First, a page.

Dementia is one of the most dangerous conditions affecting millions of people worldwide. Dementia has no cure and is a chronic, progressively debilitating illness which can cause disability and dependency among those affected which can not hamper not only their life but also the lives of their family and caregivers. In dementia, there is deterioration in cognitive functions which has a detrimental impact on memory, thinking, orientation, comprehension, calculation, learning capacity, language, and judgement. Several researchers across the world are involved in finding effective treatment options and a cure for dementia. Some studies have been able to find certain common risk factors of dementia and have provided leads about what one can do to reduce the risk of dementia. According to the World Health Organisation (WHO), 50 million people around the world have dementia and every year, there are nearly 10 million new cases. WHO Director-General Dr Tedros Adhanom Ghebreyesus has quoted as saying that in the next 30 years, the number of people with dementia is expected to triple. Considering the devastating effects of the disease and the increasing incidences, these measures are being discussed and more and more awareness is being spread about them. The WHO has now come up with a set of new guidelines for reducing the risk of dementia. Here are some things you can immediately start doing:Also Read - WHO Warns About High Risk of Covid Transmission In Coming Days, Says Omicron Remains Dominant Variant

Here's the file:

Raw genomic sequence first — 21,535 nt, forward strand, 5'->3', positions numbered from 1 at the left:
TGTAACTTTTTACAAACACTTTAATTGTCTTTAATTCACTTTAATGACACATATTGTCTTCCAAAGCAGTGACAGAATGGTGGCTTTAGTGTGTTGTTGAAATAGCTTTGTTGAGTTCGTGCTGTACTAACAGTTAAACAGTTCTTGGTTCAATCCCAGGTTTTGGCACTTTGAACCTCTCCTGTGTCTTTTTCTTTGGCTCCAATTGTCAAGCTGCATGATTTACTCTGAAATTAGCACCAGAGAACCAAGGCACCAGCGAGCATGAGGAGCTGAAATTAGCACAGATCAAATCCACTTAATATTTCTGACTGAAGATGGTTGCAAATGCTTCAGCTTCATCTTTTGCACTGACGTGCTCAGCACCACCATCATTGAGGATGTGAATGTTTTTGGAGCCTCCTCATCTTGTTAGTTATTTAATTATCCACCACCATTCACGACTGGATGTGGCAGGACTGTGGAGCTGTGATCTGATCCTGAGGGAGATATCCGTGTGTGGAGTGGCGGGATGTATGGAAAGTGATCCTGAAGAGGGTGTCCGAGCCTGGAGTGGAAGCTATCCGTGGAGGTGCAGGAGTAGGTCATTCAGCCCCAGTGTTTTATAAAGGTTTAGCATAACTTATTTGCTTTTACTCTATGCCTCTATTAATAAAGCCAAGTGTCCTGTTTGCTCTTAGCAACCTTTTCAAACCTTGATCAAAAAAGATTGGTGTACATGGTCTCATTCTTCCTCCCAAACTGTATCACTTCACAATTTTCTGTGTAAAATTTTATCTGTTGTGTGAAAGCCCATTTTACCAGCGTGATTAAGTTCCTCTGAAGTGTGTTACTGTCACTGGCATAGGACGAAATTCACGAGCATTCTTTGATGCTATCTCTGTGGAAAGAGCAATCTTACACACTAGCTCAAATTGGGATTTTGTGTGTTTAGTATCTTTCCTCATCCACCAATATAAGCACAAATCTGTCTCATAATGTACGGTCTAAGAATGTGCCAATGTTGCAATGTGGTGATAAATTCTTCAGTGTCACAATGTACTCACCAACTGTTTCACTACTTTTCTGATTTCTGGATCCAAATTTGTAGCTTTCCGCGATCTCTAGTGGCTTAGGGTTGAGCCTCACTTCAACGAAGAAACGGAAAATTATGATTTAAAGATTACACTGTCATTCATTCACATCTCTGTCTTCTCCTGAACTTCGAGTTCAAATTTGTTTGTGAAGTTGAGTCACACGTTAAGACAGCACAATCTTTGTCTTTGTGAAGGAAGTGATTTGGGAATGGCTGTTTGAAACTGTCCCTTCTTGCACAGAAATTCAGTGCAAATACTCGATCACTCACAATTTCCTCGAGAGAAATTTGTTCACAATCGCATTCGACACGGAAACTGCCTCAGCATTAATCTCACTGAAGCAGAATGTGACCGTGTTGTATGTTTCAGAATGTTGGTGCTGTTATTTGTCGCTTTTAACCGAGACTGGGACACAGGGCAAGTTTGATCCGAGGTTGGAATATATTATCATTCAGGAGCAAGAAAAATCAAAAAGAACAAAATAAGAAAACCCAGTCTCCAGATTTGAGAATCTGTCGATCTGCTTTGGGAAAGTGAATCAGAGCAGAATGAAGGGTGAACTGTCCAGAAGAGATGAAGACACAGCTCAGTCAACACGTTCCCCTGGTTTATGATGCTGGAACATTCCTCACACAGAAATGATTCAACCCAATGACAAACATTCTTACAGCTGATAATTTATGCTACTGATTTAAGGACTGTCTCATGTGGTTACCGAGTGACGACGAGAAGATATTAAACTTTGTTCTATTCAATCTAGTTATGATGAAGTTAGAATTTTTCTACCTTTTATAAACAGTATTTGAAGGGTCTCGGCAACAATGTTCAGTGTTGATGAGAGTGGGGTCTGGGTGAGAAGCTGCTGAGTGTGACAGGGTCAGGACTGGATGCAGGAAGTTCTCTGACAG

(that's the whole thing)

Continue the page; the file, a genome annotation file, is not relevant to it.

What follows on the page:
1. Getting regular exercise
  2. Not smoking
  3. Avoiding harmful use of alcohol
  4. Controlling weight
  5. Eating a healthy diet
  6. Maintaining healthy blood pressure, cholesterol and blood sugar levels

Dr Dévora Kestel, Director of the Department of Mental Health and Substance Abuse at WHO said in a news release that it was important for dementia carers and family members to get the necessary support for caring for their dementia patient. For this purpose, WHO has created iSupport, an online training programme that helps provide carers of people with dementia with advice on the overall management of care, dealing with behaviour changes and how to look after their own health. Also Read - Monkeypox Cases Report 20% Increase Over Previous Week, 20% More Than Week Before: WHO DG Tedros Adhanom

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